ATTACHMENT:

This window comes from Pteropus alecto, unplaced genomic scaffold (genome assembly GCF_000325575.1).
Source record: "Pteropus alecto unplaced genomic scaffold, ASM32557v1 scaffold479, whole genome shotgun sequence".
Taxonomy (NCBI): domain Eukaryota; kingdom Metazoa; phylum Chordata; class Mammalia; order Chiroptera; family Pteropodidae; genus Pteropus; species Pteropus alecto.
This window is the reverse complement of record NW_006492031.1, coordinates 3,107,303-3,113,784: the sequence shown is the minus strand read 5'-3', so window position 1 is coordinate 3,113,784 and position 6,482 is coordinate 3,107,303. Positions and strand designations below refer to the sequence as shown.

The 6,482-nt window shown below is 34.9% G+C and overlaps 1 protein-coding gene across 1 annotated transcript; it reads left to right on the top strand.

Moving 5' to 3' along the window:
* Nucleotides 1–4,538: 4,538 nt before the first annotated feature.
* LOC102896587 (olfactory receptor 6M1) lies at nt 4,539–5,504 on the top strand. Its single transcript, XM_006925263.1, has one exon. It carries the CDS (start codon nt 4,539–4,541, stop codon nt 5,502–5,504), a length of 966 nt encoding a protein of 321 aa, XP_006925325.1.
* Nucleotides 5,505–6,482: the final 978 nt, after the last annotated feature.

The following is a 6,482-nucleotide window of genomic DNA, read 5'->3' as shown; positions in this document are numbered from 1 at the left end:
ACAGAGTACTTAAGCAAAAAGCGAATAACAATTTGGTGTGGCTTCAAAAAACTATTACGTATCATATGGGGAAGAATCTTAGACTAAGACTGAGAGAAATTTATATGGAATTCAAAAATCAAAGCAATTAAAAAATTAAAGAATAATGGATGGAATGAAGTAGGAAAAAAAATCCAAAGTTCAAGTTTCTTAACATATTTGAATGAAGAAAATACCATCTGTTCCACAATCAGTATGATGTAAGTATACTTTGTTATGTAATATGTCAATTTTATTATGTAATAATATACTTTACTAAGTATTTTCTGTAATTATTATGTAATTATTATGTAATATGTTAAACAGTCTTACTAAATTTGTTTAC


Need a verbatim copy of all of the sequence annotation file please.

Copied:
This window comes from Pteropus alecto, unplaced genomic scaffold (genome assembly GCF_000325575.1).
Source record: "Pteropus alecto unplaced genomic scaffold, ASM32557v1 scaffold479, whole genome shotgun sequence".
Taxonomy (NCBI): domain Eukaryota; kingdom Metazoa; phylum Chordata; class Mammalia; order Chiroptera; family Pteropodidae; genus Pteropus; species Pteropus alecto.
This window is the reverse complement of record NW_006492031.1, coordinates 3,107,303-3,113,784: the sequence shown is the minus strand read 5'-3', so window position 1 is coordinate 3,113,784 and position 6,482 is coordinate 3,107,303. Positions and strand designations below refer to the sequence as shown.

The 6,482-nt window shown below is 34.9% G+C and overlaps 1 protein-coding gene across 1 annotated transcript; it reads left to right on the top strand.

Moving 5' to 3' along the window:
* Nucleotides 1–4,538: 4,538 nt before the first annotated feature.
* LOC102896587 (olfactory receptor 6M1) lies at nt 4,539–5,504 on the top strand. Its single transcript, XM_006925263.1, has one exon. It carries the CDS (start codon nt 4,539–4,541, stop codon nt 5,502–5,504), a length of 966 nt encoding a protein of 321 aa, XP_006925325.1.
* Nucleotides 5,505–6,482: the final 978 nt, after the last annotated feature.

The following is a 6,482-nucleotide window of genomic DNA, read 5'->3' as shown; positions in this document are numbered from 1 at the left end:
ACAGAGTACTTAAGCAAAAAGCGAATAACAATTTGGTGTGGCTTCAAAAAACTATTACGTATCATATGGGGAAGAATCTTAGACTAAGACTGAGAGAAATTTATATGGAATTCAAAAATCAAAGCAATTAAAAAATTAAAGAATAATGGATGGAATGAAGTAGGAAAAAAAATCCAAAGTTCAAGTTTCTTAACATATTTGAATGAAGAAAATACCATCTGTTCCACAATCAGTATGATGTAAGTATACTTTGTTATGTAATATGTCAATTTTATTATGTAATAATATACTTTACTAAGTATTTTCTGTAATTATTATGTAATTATTATGTAATATGTTAAACAGTCTTACTAAATTTGTTTAC